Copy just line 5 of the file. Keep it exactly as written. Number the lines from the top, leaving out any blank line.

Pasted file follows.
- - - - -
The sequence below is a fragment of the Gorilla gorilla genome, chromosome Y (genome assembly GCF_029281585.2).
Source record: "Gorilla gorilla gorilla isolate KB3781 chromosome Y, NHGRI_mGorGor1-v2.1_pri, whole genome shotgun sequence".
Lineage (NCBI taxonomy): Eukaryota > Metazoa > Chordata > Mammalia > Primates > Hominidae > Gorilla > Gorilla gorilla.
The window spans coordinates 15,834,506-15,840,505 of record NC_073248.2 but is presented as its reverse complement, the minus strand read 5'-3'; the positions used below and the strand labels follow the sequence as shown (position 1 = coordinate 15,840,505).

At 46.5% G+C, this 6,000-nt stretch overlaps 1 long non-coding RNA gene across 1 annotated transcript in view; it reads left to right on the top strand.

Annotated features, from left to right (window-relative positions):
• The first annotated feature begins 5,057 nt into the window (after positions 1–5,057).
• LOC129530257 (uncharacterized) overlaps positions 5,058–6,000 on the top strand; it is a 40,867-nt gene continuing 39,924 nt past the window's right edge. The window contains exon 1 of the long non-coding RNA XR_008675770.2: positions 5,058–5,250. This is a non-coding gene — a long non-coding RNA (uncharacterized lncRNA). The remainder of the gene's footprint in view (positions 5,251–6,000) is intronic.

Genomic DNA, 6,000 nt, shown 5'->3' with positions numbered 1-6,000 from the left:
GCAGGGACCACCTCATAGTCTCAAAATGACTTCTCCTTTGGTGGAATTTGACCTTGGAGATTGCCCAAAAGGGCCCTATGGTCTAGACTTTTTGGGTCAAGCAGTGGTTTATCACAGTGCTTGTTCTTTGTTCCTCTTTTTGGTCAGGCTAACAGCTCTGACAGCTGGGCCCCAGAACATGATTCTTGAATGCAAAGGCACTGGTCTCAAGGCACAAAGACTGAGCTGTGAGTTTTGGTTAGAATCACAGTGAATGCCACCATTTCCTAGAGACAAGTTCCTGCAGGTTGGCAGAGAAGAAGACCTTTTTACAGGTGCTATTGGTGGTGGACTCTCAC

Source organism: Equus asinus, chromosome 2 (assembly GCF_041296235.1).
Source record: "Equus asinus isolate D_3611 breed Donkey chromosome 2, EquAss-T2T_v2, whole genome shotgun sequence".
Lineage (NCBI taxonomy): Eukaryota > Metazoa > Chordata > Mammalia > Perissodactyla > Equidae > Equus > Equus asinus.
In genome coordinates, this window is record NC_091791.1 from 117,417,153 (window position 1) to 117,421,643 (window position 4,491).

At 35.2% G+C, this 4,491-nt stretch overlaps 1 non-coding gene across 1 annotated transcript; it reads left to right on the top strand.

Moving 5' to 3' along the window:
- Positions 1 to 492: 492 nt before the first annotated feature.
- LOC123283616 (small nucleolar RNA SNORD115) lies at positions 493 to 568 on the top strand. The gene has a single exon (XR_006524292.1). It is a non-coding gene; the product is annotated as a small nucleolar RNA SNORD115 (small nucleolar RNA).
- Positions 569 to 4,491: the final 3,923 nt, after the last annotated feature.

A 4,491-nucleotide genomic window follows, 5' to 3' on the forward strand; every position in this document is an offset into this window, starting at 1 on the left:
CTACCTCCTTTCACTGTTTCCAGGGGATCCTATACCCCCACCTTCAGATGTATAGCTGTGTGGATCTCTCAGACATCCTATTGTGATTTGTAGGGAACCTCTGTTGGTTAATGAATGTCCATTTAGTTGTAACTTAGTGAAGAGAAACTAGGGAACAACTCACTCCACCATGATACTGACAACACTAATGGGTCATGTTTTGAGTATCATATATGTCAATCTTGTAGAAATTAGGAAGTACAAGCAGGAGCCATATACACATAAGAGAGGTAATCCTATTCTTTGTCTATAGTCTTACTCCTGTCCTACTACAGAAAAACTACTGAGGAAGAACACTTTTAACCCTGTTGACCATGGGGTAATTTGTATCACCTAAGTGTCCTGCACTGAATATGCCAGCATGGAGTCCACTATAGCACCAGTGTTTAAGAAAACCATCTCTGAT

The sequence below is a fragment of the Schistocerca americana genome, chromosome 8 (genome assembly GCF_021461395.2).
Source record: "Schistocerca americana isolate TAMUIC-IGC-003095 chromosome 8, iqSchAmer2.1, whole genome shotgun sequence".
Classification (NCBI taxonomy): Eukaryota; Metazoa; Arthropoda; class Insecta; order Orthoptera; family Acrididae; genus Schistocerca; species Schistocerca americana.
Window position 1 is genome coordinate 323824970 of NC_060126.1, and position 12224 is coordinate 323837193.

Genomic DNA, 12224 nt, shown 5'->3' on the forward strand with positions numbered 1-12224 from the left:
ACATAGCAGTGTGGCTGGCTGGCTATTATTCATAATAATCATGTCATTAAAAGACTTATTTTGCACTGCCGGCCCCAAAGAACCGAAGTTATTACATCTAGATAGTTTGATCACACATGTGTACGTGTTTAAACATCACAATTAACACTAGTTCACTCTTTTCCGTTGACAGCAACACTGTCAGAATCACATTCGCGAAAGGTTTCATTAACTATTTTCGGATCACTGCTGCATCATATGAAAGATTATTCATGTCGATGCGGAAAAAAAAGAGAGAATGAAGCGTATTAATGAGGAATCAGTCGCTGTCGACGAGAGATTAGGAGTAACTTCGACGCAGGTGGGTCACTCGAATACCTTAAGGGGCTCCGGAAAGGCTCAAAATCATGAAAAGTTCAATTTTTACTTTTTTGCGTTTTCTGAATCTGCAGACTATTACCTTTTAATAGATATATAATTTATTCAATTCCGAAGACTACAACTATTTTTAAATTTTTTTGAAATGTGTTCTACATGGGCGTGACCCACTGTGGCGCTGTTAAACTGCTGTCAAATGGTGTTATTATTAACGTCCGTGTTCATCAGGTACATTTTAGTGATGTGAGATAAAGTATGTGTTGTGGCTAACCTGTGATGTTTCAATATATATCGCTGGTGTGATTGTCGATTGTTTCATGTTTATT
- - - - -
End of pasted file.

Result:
At 46.5% G+C, this 6,000-nt stretch overlaps 1 long non-coding RNA gene across 1 annotated transcript in view; it reads left to right on the top strand.